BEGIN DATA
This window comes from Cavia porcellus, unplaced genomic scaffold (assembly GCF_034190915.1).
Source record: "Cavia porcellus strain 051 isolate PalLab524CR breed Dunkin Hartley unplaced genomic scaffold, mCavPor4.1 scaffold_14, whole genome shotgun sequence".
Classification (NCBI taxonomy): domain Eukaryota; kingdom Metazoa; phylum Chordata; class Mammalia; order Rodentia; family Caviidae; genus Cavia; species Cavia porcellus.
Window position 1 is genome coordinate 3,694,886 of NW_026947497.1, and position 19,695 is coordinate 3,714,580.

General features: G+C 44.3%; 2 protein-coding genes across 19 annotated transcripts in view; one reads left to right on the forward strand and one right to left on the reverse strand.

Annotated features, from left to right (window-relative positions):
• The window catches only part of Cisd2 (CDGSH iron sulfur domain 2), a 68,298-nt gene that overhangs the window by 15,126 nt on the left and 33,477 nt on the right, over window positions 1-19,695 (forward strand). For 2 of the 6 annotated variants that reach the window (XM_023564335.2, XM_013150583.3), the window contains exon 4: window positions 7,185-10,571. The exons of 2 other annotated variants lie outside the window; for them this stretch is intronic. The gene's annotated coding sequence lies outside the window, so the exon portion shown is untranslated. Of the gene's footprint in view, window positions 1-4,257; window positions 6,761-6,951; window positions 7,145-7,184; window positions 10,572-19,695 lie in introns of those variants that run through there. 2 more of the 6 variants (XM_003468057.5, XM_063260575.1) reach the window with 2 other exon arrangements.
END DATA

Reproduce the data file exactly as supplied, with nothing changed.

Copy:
This window comes from Cavia porcellus, unplaced genomic scaffold (assembly GCF_034190915.1).
Source record: "Cavia porcellus strain 051 isolate PalLab524CR breed Dunkin Hartley unplaced genomic scaffold, mCavPor4.1 scaffold_14, whole genome shotgun sequence".
Classification (NCBI taxonomy): domain Eukaryota; kingdom Metazoa; phylum Chordata; class Mammalia; order Rodentia; family Caviidae; genus Cavia; species Cavia porcellus.
Window position 1 is genome coordinate 3,694,886 of NW_026947497.1, and position 19,695 is coordinate 3,714,580.

General features: G+C 44.3%; 2 protein-coding genes across 19 annotated transcripts in view; one reads left to right on the forward strand and one right to left on the reverse strand.

Annotated features, from left to right (window-relative positions):
• The window catches only part of Cisd2 (CDGSH iron sulfur domain 2), a 68,298-nt gene that overhangs the window by 15,126 nt on the left and 33,477 nt on the right, over window positions 1-19,695 (forward strand). For 2 of the 6 annotated variants that reach the window (XM_023564335.2, XM_013150583.3), the window contains exon 4: window positions 7,185-10,571. The exons of 2 other annotated variants lie outside the window; for them this stretch is intronic. The gene's annotated coding sequence lies outside the window, so the exon portion shown is untranslated. Of the gene's footprint in view, window positions 1-4,257; window positions 6,761-6,951; window positions 7,145-7,184; window positions 10,572-19,695 lie in introns of those variants that run through there. 2 more of the 6 variants (XM_003468057.5, XM_063260575.1) reach the window with 2 other exon arrangements.